17 is a great putt. 18 is right on line but short. So I only just missed, I mean you should be good. But it’s fine. I have two more days. So I’ll make up for it.
SUZANN PETTERSEN: It wasn’t that much, to be honest. It was enough angle there, and it was just an average result. I could have got that a lot closer, but first you gotta make sure you get out, and then you can start being there. But we’ve practiced a lot worse than that this week.
THE MODERATOR: Okay? Suzann, thank you very much.
SUZANN PETTERSEN: Thank you.
Q. Juli, the weather today, apparently you’re not supposed to play in good weather.
JULI INKSTER: It’s summer. You always play good in summer. It was tough out there. Luckily the wind wasn’t blowing as much as it was yesterday, but it was rainy and tedious out there. I was very happy with the way I played today.
Q. You just made the one bogey, but you came right back with a birdie on the next hole. You shoot 70, you take a look at that leaderboard, you’re the only name in the afternoon on that leaderboard.
JULI INKSTER: Do you get anything for that? I don’t think you get anything for that. There’s a lot of good names up there. Tomorrow we’re all going to be playing at the same time, so that’s going to help a little bit. But to be 3 under after the first couple days, I’m pleased.
Q. I know you were a little disappointed coming off the 18th, but let’s go back to 17. You maybe stole one there and you let one go on 18.
JULI INKSTER: Yeah, that’s golf, take it and give it. You’re right. That was a you know, golf is being greedy, and I wanted that one on 18. But I played well, hit a lot of good shots, especially on the back side. Hit a lot of good irons, so I’m really happy.
Q. This is a major championship. What would it mean to you to win it?
JULI INKSTER: Well, it would mean a lot. But I’ve got a lot of golf left and a lot of good players up there. I’m going to need a little golf god help to do it. But you never know.
Q. I wonder how satisfying that round of 70 was today.
JULI INKSTER: It was very satisfying. I played very steady today, only had one bogey out there, which is great. I hit a lot of greens, and when I missed them I was able to get them up and down. It was a good round for me.
Q. What was so challenging about playing in these conditions today?
JULI INKSTER: Well, it’s just trying to be organised, trying to get your yardage, and then the wind is blowing and the rain is coming sideways, just trying to trust your swing. Not trying to worry about the elements, but it’s hard.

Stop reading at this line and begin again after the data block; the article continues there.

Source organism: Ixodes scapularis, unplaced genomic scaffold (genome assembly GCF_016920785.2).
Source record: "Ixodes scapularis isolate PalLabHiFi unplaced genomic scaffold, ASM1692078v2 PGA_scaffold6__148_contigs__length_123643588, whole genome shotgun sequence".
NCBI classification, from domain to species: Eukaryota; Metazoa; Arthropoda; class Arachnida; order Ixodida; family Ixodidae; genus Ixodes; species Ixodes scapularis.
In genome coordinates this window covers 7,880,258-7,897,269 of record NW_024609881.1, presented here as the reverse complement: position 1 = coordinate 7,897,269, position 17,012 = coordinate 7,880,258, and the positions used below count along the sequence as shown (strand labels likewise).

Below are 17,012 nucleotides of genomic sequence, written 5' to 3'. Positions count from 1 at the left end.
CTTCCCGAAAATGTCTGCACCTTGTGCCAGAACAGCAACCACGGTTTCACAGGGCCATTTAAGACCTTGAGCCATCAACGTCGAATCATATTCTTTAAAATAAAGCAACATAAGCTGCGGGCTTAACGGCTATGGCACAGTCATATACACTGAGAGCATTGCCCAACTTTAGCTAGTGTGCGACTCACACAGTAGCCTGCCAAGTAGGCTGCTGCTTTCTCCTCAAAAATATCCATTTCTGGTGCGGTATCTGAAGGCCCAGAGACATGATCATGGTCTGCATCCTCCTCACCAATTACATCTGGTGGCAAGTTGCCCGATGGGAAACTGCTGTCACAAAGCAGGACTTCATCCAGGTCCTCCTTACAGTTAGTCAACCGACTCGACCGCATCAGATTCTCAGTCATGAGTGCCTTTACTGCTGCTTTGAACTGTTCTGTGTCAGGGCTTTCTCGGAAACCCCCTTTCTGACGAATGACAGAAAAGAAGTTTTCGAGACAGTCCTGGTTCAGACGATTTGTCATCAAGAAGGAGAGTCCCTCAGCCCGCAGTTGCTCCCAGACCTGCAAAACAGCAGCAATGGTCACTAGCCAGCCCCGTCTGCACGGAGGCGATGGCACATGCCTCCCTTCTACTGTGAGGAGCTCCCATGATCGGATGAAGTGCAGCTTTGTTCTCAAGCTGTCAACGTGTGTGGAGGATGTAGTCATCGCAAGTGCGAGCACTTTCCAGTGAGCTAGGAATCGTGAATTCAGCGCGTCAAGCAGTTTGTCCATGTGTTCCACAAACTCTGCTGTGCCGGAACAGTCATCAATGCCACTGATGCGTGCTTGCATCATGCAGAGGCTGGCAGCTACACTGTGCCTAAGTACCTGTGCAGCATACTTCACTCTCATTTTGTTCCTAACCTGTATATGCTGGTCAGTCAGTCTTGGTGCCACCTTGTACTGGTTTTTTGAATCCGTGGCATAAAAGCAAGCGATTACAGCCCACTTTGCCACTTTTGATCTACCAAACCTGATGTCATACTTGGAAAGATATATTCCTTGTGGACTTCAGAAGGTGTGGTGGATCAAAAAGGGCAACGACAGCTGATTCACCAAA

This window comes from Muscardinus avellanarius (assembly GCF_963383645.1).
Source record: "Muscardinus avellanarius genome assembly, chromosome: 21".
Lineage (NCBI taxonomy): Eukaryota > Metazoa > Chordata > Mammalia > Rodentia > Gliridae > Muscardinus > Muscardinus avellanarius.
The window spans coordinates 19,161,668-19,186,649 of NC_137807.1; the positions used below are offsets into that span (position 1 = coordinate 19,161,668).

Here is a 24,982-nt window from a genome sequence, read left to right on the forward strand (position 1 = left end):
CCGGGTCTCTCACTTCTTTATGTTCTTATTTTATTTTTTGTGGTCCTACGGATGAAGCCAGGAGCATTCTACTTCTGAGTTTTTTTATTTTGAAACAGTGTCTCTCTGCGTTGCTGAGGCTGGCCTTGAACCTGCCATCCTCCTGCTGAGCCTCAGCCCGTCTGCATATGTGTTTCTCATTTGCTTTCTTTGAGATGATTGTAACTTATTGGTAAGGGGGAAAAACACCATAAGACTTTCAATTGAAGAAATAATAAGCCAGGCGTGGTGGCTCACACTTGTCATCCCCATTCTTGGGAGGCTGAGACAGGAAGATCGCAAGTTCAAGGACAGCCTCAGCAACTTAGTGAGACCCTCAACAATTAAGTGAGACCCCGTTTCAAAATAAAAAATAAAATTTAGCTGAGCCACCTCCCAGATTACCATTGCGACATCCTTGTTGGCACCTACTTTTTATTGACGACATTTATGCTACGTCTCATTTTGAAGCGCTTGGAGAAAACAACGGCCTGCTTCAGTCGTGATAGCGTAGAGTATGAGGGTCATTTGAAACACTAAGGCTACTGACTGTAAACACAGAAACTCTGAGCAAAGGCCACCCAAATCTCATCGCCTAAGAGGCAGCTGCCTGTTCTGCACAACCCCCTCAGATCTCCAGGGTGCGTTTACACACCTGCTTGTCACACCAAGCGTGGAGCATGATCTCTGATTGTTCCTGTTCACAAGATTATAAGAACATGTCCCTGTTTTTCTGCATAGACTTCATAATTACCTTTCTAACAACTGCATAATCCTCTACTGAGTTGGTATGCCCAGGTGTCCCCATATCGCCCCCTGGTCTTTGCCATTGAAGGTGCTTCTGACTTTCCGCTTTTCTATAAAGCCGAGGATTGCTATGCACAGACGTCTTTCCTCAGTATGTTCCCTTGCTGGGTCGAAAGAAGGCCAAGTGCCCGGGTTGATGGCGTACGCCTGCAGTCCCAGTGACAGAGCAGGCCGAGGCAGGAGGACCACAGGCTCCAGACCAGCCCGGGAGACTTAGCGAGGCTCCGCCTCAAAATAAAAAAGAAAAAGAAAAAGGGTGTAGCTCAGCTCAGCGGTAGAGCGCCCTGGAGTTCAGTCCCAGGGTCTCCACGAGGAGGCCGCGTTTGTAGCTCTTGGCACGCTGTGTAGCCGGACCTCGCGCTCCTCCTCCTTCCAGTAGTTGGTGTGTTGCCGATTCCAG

Q. You’re out here still giving your all. You’ve often said you’re going to call it quits, but we’re absolutely delighted to see that you keep going. You keep telling your husband you’re going to call it quits, too.
JULI INKSTER: He doesn’t listen to me; he never has. I play, I love the game, especially coming over here and playing. It just throws everything at you. It’s just a lot of fun. I wish I would have played better through the years over here, but I enjoy coming over.
Q. I was looking back through the stats and you’ve got the career Grand Slam. The only one that you haven’t managed to land has been this one. It would be great to do it still, wouldn’t it?
JULI INKSTER: Yeah, it would be awesome, but I’ve got a lot of golf ahead of me and a lot of great players in front of me. I’m just going to need a lot of help, but who knows.
Q. Tell me about this young Yani Tseng who’s leading the championship. What sort of front runner is she?
JULI INKSTER: She’s a great player. She just hits the ball phenomenal. When she putts good, she wins. She’s going to be tough. You’ve got Suzann Pettersen up there, a lot of great players. But I’m really happy. They played in the morning this morning, and I played in the afternoon, so I’m happy with where I’m at.
Q. How tough was it playing in this kind of weather?
JULI INKSTER: It was tough. I really think yesterday was probably tougher just because the wind was blowing a lot more. This is probably only a one , one and a half club wind. But with the rain, you know, it just messes with you. I hit a lot of good, solid shots out there, which I was happy about.
Q. Not only for you but the rest of the leaderboard, it’s going to be a tough task to catch Yani. How tough a task is it going to be?
JULI INKSTER: It’s going to be really tough because her strength of the game is with ball striking, and that’s what you need out here. You need to drive the ball well, you need good approach shots, and then putting is once you hit it on the green you can make two putts. I think her strength is with ball striking. She’s phenomenal.
It’s going to be tough, but 36 holes, you never know. Just go out there, and you don’t know what the weather is going to be like, just got to try to play your own game.
Q. Can you keep it consistent as you were in your prime? I know that’s a bit of a struggle, but have you figured out a way to keep it consistent?
JULI INKSTER: Well, I feel like my swing this week is a little better. I feel like I’m hitting a lot more consistent shots, and I’m putting a lot better. So we’ll see. Just go out there and have fun with it and try to hit some good shots.
Q. How is it out there?
JULI INKSTER: I’m putting good. This year I’m putting a lot better, and my ball striking has kind of been my nemesis this year. It’s been very inconsistent. This week I’m hitting the ball pretty good.
Q. Does the bad weather make you bear down more?
JULI INKSTER: Yeah, I just think it makes you focus more, and it makes you you know, when you show up here and Yani is already 8 under, you’re like, well, I don’t think I’m going to get a 7 under out there in this pouring rain. But I just tried to kind of stay within myself. I was lucky to get some birdies on the back side. I thought I played great, and I shot 2 under. It’s tough.
Q. There was a 67 and three 68s in the morning. That’s just the luck of the draw.
JULI INKSTER: I know, and that’s the thing, the luck of the draw over here. You’ve got to get the good end.
Q. But you’ve got to look at it like you’re one stroke out of second place.